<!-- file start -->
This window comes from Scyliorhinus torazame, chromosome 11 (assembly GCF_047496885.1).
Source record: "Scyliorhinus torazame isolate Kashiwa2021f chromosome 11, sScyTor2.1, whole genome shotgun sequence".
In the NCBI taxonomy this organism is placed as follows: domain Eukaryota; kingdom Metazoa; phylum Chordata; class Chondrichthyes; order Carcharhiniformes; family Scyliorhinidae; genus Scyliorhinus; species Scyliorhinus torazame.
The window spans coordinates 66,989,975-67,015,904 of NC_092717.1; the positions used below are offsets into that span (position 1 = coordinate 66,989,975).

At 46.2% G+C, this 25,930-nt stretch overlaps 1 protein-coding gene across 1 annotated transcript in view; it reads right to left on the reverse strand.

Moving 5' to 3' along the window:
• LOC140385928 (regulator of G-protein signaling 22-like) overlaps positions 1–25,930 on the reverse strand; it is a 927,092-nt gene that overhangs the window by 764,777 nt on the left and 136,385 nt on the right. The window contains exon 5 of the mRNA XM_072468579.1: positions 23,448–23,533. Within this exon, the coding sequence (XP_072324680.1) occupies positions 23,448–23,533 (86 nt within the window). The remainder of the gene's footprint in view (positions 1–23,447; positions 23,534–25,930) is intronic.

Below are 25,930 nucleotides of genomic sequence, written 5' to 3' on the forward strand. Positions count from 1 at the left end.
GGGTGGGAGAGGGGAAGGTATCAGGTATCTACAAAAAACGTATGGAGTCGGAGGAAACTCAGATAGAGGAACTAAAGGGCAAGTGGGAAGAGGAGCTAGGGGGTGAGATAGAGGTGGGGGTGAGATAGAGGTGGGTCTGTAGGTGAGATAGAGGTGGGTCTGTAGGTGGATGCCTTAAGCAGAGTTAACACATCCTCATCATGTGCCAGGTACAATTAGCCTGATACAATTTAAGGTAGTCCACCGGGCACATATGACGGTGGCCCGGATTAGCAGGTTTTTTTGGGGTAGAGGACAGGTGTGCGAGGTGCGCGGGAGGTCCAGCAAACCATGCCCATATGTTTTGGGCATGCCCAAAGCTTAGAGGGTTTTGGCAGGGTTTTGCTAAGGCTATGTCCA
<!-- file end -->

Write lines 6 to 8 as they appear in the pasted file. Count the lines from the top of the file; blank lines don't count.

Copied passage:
Moving 5' to 3' along the window:
• LOC140385928 (regulator of G-protein signaling 22-like) overlaps positions 1–25,930 on the reverse strand; it is a 927,092-nt gene that overhangs the window by 764,777 nt on the left and 136,385 nt on the right. The window contains exon 5 of the mRNA XM_072468579.1: positions 23,448–23,533. Within this exon, the coding sequence (XP_072324680.1) occupies positions 23,448–23,533 (86 nt within the window). The remainder of the gene's footprint in view (positions 1–23,447; positions 23,534–25,930) is intronic.

Below are 25,930 nucleotides of genomic sequence, written 5' to 3' on the forward strand. Positions count from 1 at the left end.